Best way to write unit tests

Hello fellow Rustaceans,

I've dabbled with Rust a few years back... so my Rust is rusty :wink: I'm onboarding a new Rust project for which I want to write tests from the start before it gets too big. Let's say I want to write a test for a very simple function:

/**
 * This function sends the response to the packet request through the mpsc channel.
 */
async fn send_response(session: &mut Session, packet: &packet, status: u32) {
    let resp = respond_with_status(packet, status); 
    debug!("sending response: {:?}", resp);
    session.mpsc_write.send(resp).await.unwrap();
}

Seems simple enough. Except that pesky Session object might have a million things like sockets I don't want to deal with here, since it's out of the scope of that unit test.

Is there a way I can override bits of what the code does, in the context of the test? For example here I may want to change what the Session struct looks like (for instance by only having the fields i'm interested in, or by changing its implementation to a mock one).

Also I might even want to replace that respond_with_status function to something else, in order to only test the logic of the function I'm testing.

Since writing test code is so important, is there a way to achieve this that doesn't involve being a level 100 Rust wizard?

Thanks for your input & have a wonderful day!

In general, I find it much cleaner to factor your code in such a way that it's easy to test in isolation, in the first place.

So if you perform some additional logic in your message sends, then put it in a separate function. And/or make the sending of messages decoupled from the details of I/O such as sockets; be generic over reader/writer types and test your code using io::Cursor and a memory-only buffer to ensure correct data is sent and received.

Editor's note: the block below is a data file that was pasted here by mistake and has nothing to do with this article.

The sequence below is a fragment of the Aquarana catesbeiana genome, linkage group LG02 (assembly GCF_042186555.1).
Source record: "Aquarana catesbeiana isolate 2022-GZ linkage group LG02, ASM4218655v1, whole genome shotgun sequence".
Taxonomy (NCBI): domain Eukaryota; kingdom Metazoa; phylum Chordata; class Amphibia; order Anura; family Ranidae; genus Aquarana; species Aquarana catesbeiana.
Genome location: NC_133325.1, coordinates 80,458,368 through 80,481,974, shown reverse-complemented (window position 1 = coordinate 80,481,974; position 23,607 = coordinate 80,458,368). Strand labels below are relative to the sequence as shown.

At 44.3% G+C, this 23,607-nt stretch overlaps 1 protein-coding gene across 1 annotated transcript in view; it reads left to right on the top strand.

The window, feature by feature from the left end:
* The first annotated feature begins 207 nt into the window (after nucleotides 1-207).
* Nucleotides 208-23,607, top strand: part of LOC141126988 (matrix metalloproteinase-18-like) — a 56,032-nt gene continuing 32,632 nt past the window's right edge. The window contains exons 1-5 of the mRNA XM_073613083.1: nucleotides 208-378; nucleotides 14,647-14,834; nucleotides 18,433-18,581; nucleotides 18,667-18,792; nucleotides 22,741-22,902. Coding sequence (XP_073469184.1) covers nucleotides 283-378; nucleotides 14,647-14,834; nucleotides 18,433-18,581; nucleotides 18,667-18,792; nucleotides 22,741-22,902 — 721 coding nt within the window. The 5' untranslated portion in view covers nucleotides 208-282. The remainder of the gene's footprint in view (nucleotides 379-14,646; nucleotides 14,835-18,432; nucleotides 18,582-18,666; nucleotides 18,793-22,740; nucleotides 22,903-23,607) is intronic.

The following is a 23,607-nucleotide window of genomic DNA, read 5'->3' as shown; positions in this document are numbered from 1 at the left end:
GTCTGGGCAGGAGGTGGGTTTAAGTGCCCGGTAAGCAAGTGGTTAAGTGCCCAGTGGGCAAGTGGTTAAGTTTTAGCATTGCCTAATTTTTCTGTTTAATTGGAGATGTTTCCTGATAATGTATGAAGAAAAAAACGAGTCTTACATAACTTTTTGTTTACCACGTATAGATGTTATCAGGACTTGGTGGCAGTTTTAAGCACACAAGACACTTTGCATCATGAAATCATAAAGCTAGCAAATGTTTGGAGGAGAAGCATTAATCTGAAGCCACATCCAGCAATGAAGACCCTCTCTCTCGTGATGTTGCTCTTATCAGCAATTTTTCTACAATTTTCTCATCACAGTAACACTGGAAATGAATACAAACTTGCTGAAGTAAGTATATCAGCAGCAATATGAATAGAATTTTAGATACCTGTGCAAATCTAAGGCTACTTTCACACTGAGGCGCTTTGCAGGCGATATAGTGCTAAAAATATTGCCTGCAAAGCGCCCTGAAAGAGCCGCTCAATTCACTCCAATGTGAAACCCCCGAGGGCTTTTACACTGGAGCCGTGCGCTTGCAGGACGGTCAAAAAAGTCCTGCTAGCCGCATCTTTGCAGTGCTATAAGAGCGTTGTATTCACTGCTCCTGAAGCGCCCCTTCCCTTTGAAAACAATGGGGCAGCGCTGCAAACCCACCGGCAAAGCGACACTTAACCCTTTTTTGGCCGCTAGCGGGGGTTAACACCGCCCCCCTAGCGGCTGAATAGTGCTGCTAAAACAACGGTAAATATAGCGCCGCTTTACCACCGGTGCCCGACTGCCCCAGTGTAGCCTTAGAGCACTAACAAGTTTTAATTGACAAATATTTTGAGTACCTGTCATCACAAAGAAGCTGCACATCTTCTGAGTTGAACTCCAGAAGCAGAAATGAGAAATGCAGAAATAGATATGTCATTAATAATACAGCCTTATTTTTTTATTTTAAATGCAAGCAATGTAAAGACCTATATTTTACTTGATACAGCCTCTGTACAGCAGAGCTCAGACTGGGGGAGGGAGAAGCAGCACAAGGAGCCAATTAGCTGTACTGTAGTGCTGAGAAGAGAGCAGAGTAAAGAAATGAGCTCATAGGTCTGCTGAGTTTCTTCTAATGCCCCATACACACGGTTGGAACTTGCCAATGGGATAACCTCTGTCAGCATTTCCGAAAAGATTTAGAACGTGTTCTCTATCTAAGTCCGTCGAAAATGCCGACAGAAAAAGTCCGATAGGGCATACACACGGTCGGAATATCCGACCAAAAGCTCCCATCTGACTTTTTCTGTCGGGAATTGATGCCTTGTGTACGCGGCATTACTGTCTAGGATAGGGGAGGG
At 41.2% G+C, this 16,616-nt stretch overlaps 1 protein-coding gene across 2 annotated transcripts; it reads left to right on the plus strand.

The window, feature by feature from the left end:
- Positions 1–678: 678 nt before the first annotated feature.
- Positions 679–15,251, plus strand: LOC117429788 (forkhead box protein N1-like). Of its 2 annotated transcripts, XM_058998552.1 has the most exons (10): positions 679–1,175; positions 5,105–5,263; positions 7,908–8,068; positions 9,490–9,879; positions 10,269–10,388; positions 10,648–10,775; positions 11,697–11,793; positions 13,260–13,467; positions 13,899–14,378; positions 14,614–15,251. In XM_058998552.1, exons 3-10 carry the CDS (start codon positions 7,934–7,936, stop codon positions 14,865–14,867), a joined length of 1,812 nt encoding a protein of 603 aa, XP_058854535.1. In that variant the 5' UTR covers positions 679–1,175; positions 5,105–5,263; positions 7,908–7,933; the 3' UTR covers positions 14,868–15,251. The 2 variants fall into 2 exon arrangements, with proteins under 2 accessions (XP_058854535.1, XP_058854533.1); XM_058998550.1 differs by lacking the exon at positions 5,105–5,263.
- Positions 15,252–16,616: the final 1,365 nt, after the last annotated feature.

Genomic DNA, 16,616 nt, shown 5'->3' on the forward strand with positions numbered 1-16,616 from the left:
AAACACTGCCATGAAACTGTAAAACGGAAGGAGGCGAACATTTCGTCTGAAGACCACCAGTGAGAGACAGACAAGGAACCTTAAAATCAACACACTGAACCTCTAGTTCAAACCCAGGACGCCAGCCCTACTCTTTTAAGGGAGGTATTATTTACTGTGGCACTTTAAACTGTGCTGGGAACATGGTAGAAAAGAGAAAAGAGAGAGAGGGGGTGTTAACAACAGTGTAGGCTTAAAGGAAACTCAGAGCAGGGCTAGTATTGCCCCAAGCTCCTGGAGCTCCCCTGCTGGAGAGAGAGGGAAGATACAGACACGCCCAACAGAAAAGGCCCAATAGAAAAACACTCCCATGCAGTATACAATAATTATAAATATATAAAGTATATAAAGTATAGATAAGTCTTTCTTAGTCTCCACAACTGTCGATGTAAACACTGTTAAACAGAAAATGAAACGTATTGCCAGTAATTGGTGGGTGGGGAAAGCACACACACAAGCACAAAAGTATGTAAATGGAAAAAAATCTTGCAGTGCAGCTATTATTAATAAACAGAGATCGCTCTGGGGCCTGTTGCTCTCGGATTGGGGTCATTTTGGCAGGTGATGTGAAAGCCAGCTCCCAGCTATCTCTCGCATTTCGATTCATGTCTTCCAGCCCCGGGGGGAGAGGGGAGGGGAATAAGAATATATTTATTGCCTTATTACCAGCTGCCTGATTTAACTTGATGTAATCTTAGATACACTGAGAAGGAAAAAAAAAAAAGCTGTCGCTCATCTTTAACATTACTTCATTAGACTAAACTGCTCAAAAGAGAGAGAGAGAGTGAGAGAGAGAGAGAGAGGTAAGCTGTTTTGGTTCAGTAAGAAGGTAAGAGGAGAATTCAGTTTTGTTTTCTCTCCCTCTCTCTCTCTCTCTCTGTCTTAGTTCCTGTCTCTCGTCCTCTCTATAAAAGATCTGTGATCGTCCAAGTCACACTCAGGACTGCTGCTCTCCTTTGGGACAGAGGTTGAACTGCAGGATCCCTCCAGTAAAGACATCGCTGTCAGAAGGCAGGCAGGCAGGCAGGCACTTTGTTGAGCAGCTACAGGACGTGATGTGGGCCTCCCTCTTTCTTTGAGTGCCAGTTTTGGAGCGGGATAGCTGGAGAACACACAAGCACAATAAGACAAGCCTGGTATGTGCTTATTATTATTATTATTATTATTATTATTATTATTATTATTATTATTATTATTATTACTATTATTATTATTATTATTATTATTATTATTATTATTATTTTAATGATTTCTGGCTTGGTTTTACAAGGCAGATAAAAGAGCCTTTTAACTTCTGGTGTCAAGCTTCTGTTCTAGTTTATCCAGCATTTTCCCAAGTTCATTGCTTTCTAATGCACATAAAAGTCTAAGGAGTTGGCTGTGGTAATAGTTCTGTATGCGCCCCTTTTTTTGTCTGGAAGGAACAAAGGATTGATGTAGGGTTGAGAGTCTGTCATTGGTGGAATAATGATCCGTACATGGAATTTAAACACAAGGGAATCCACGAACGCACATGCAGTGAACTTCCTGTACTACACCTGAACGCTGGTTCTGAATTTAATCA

Don't try to unit test your operating system's socket implementation and whether your Internet provider has connectivity to the particular address you are targeting; that's futile.

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One particular way to approach that factoring is the “sans-IO” principle — keep your core algorithms and data structures completely free of calling out to IO operations. Don't just make them generic over external communication; make them not even take callbacks, just take data, update state if needed, and return data.

In addition to testability, this helps with:

  • error handling: the algorithms that don't call IO operations don't need to think about IO errors (except maybe to be told things like “there was an error, please reset”)
  • using the algorithms with either blocking or async IO, or in-memory data (not necessarily only for testing!)
  • using different IO operations, like a no_std environment where there might be sockets but they're not provided by std, or intermediation like putting SSL on top of plain sockets
  • fewer dependencies on specific versions of specific libraries, so callers can use a different version if they need to
  • generally, being able to keep your algorithms unchanged while the external interactions are changed to meet new requirements

Of course, sometimes it can be very hard to actually achieve that factoring, so it may not be worthwhile to stick strictly to this principle. But I think it's a useful target to aim for.

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